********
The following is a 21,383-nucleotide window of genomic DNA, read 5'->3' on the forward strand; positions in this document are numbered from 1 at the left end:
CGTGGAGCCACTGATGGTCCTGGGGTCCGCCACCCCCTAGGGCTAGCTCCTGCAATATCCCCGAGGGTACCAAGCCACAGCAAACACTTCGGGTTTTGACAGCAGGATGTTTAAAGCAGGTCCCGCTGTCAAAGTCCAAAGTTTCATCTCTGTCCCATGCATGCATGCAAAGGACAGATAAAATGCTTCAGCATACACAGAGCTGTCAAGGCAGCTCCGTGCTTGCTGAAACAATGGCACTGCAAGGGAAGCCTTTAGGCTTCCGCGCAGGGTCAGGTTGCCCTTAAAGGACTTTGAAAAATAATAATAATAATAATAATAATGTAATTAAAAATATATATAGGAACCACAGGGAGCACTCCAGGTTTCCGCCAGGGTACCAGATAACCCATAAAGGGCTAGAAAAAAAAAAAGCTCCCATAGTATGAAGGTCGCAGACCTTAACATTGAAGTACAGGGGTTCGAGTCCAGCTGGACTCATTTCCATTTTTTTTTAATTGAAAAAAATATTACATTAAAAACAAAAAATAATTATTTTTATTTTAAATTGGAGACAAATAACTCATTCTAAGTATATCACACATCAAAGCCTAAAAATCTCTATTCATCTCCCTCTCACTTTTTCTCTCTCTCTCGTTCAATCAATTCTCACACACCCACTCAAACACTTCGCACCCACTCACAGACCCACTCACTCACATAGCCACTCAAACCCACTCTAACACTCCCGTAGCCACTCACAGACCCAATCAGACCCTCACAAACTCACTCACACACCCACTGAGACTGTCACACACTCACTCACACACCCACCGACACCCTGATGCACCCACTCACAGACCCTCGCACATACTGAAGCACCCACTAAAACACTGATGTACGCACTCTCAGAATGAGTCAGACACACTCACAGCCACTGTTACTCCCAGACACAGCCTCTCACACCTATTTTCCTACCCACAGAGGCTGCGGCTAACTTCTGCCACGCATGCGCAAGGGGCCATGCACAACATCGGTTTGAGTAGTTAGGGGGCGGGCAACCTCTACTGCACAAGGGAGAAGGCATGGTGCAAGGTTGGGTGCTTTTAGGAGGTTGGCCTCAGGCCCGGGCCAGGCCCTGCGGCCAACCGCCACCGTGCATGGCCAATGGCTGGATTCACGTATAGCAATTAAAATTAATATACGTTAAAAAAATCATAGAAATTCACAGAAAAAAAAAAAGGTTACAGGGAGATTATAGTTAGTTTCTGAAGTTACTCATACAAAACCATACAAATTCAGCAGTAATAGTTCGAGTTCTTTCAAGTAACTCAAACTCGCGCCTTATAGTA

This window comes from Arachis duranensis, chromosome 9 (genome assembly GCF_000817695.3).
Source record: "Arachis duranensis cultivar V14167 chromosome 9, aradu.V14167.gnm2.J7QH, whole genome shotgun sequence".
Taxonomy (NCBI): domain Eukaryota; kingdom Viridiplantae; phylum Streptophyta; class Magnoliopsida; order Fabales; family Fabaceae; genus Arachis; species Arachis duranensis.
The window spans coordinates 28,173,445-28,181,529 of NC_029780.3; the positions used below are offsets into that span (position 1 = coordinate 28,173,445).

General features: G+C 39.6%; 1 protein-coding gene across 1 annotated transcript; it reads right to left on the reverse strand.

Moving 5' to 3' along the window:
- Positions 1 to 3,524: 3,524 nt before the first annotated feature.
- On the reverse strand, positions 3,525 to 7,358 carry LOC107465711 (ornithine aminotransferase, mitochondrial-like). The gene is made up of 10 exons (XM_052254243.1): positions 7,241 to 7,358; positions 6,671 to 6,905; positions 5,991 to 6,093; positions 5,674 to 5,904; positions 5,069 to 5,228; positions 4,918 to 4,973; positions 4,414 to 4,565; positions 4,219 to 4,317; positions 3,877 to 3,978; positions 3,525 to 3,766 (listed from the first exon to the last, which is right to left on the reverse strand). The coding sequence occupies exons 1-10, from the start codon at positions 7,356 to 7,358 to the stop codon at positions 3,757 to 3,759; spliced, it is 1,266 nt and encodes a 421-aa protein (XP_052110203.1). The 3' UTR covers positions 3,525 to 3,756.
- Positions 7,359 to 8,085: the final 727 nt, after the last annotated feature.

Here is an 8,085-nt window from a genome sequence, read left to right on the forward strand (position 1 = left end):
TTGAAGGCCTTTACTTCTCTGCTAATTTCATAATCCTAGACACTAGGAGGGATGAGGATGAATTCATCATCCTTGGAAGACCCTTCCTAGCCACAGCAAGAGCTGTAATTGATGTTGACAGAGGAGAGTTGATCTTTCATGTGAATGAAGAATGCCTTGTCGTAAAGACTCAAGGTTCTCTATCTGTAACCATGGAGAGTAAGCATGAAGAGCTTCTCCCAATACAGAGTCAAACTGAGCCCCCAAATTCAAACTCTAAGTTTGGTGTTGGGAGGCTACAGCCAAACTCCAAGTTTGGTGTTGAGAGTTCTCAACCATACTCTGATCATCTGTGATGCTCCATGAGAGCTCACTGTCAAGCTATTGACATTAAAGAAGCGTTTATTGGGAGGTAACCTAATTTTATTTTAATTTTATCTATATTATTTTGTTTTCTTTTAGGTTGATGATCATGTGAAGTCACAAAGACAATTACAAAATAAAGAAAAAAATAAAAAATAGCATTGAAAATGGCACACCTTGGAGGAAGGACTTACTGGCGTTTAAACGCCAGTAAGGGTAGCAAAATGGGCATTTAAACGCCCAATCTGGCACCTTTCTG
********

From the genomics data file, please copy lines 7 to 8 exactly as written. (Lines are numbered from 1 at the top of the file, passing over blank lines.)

General features: G+C 39.6%; 1 protein-coding gene across 1 annotated transcript; it reads right to left on the reverse strand.

Moving 5' to 3' along the window: